Investor interest swings back to Greece

Investor interest swings back to Greece

International investors have started evaluating the post-Covid environment of the Greek economy and the local credit sector following the encouraging news about the upcoming vaccine that appears to be accelerating the recovery of economies internationally.

That is the conclusion of the UBS European Virtual Conference that took place last week, which revealed funds’ high interest in Greece due to developments in banks and the imposition of the new lockdown.

The good news on the vaccine is expected to mainly benefit the sectors and economies hit hardest by the coronavirus, including Greece. That has led investors to reassess when the turning point of the local economy will come.

Before the onset of the pandemic Greece had been expected to post the strongest growth in the eurozone, making the local stock market among the top performing bourses in the world and leading the banks index to growth of more than 100%.

Although the new lockdown is certain to lead to a fresh contraction in the current fourth quarter and slow down the recovery in 2021, the new “effective vaccine” is seen as the catalyst projected to reverse conditions for next year. The UBS conference illustrated that investors have started factoring in the possibility of a stronger and speedier economic recovery, and fewer, if any, lockdown periods during 2021.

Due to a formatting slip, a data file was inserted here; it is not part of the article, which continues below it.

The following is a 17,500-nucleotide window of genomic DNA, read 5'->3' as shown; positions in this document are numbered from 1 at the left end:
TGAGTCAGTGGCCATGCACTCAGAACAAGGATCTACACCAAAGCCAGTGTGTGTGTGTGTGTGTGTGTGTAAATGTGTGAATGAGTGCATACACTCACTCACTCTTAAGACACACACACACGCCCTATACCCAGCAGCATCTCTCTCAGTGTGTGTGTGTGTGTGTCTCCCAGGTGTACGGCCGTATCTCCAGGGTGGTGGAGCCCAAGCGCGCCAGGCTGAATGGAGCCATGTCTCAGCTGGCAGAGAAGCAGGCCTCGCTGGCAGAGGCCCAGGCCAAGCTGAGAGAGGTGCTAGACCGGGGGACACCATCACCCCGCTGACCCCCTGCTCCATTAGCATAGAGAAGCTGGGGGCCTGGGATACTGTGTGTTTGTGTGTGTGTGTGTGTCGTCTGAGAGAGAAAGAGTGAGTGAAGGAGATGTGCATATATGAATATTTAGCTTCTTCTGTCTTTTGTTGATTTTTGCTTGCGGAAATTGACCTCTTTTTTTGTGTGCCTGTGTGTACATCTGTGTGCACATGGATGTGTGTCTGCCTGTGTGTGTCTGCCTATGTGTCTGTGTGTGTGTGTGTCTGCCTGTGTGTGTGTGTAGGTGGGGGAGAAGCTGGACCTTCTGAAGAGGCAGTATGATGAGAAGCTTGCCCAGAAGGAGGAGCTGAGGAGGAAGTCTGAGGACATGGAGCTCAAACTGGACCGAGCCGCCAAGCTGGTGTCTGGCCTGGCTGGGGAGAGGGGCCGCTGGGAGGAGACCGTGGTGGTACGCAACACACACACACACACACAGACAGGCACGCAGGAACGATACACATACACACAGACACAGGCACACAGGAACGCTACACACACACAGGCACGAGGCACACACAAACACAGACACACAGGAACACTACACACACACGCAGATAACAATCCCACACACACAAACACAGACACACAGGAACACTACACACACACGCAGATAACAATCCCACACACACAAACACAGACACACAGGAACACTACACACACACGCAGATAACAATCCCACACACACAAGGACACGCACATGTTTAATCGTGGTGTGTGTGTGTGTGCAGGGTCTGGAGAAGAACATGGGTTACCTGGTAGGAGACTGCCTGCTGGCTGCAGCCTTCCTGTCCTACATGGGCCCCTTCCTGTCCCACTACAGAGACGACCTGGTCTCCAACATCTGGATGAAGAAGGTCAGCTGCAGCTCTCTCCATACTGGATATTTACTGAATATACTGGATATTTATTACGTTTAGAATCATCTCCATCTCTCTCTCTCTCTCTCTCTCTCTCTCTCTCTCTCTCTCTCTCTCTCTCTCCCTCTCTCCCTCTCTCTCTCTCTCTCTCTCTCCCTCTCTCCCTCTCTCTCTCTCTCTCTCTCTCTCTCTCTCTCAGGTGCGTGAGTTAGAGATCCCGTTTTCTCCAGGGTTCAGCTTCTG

In this context they are focusing on the prospects and impact of all of the above on the credit sector, with a strong interest in developments about securitizations and nonperforming exposures, as well as the funding plans of domestic lenders.

It also became clear at the UBS event that the foreign funds are taking a fresh look at the Tier II securities of some banks after the significant improvement recorded since March, with the help of the particularly favorable climate for Greek bonds, whose yields have dropped to historic lows. Nevertheless, there was some investor concern over developments at Piraeus Bank regarding its convertible bonds (CoCos).

The light at the end of the tunnel for the Greek economy, with the prospect of the vaccine, is also highlighted by international financial firms: Capital Economics said that eurozone periphery countries such as Greece and sectors such as tourism will benefit the most from the end of the pandemic.

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